The origin of money

Money, we all know it and we all have it. Some more than others. Some people spend it faster than others. But what many people don’t know is how the concept of ‘money’ originated, coins, bills and the debit card. Next time you’ll know what you’re spending. First there was coinage, which arose from barter. In exchange for larger amounts, the goldsmith gave a letter with the value of the money, in this way the letter money was created.


In the past, people had no money. They made things, and if they wanted something different, they traded it. If you were a butcher, you could trade a steak with the baker for three loaves of bread. It was very laborious, how much was a steak worth? If you were a carpenter, and you would have made a carriage. What do you exchange that for? 100 loaves? People started traveling further and further. On these long journeys they met people who had completely different products. They started exchanging these products for their own products. To make it easier to exchange with people who lived further away, people took gold and silver with them. This was also not convenient, as the gold had to be weighed again and again to determine its value. That’s why coins were made. Each coin was the same weight, so the value was equal. The problem was that these coins were easy to tamper with. People shaved off a bit of the edge around the coin. They used the shavings they saved to make new coins. This problem was solved by giving the coins ribs on the side and texts were also added. If you looked at the side of the coin and there was no text on it or the ridges were gone, you knew the coin was no longer good.


Coins are useful for smaller amounts, but if you want to buy the carpenter’s carriage, you will need a bag of coins. That is not very useful. People who had a lot of money left their money for safekeeping with a goldsmith. In exchange, the goldsmith gave a letter stating how much gold they had handed in, the name of the person who handed in the money was on it so that criminals could not do anything with the letters. There was no need to have a name on the notes. Everyone who handed in that note to the goldsmith received their money. These notes could be given to anyone: banknotes are a fact. The goldsmith received more and more coins. He no longer handed out letters, but banknotes. He became a banker. But every small bank had its own notes. The notes could easily be counterfeited. The government had to intervene. The government appointed a bank: the central bank. This bank bought all the coins from bankers. These bankers received banknotes instead. This money was the same for everyone. These notes had a fixed value and if you wanted, you could pick up your gold at the central bank. The banknotes were also counterfeited. But this is a lot more difficult than with coins. Notes contain all kinds of technical things that make it difficult to counterfeit notes. Nowadays, coins are no longer counterfeited, because the costs are much higher than the profit.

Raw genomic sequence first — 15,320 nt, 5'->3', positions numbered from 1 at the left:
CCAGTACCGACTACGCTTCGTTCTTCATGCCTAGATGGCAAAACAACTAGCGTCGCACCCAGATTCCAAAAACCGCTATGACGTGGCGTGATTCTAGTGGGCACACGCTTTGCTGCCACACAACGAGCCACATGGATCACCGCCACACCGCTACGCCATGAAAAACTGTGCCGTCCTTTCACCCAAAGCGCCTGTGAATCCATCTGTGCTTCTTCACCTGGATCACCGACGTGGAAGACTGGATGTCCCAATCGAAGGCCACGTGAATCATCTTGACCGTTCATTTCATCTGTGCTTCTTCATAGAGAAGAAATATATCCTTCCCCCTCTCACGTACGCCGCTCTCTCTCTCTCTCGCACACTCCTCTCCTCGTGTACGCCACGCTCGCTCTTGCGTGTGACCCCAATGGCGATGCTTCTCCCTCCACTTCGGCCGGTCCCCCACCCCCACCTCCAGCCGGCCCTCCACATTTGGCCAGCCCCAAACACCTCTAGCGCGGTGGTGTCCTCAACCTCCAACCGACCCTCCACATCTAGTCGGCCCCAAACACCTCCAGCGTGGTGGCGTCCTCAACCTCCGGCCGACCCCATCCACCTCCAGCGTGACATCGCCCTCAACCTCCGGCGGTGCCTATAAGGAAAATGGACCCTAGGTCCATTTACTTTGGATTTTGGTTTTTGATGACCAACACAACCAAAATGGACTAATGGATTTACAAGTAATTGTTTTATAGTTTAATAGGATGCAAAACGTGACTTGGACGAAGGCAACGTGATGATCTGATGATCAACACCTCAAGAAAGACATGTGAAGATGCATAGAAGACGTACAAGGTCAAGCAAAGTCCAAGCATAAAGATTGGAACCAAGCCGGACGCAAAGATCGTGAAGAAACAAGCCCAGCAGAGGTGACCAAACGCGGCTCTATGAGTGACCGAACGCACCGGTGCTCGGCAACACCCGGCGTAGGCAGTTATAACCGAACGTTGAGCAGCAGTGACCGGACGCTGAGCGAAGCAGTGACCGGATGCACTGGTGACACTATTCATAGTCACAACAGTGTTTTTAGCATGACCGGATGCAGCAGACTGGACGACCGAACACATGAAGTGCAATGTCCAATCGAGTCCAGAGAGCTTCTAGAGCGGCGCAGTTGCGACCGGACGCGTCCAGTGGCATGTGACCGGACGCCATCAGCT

The debit card and ATM

The first note issue that resembled our ATM dates from 1939. It was located at the City Bank in New York and was built by Luther George Simjian. Customers simply did not want to use the device, so it was removed again after six months. The further development of the cash machine did not come until 25 years later. John Shepherd-Barron developed the first electronic payment terminal in 1967. It was used at the Barclays bank in Enfield Town (North London). The first ATMs arrived in the Netherlands in 1976. The ATMs belonged to Gemeentegiro Amsterdam. The first debit cards with magnetic stripe and PIN code were also issued in that year. These cards were then called ‘money cards’ and were silver with blue letters. The ATMs could be used by all customers of Gemeentegiro Amsterdam. The debit card became increasingly popular, and more and more ATMs were added. The devices were easy for the customer and the bank, it saved both parties a lot of money. A little later you could also pay by card in shops.

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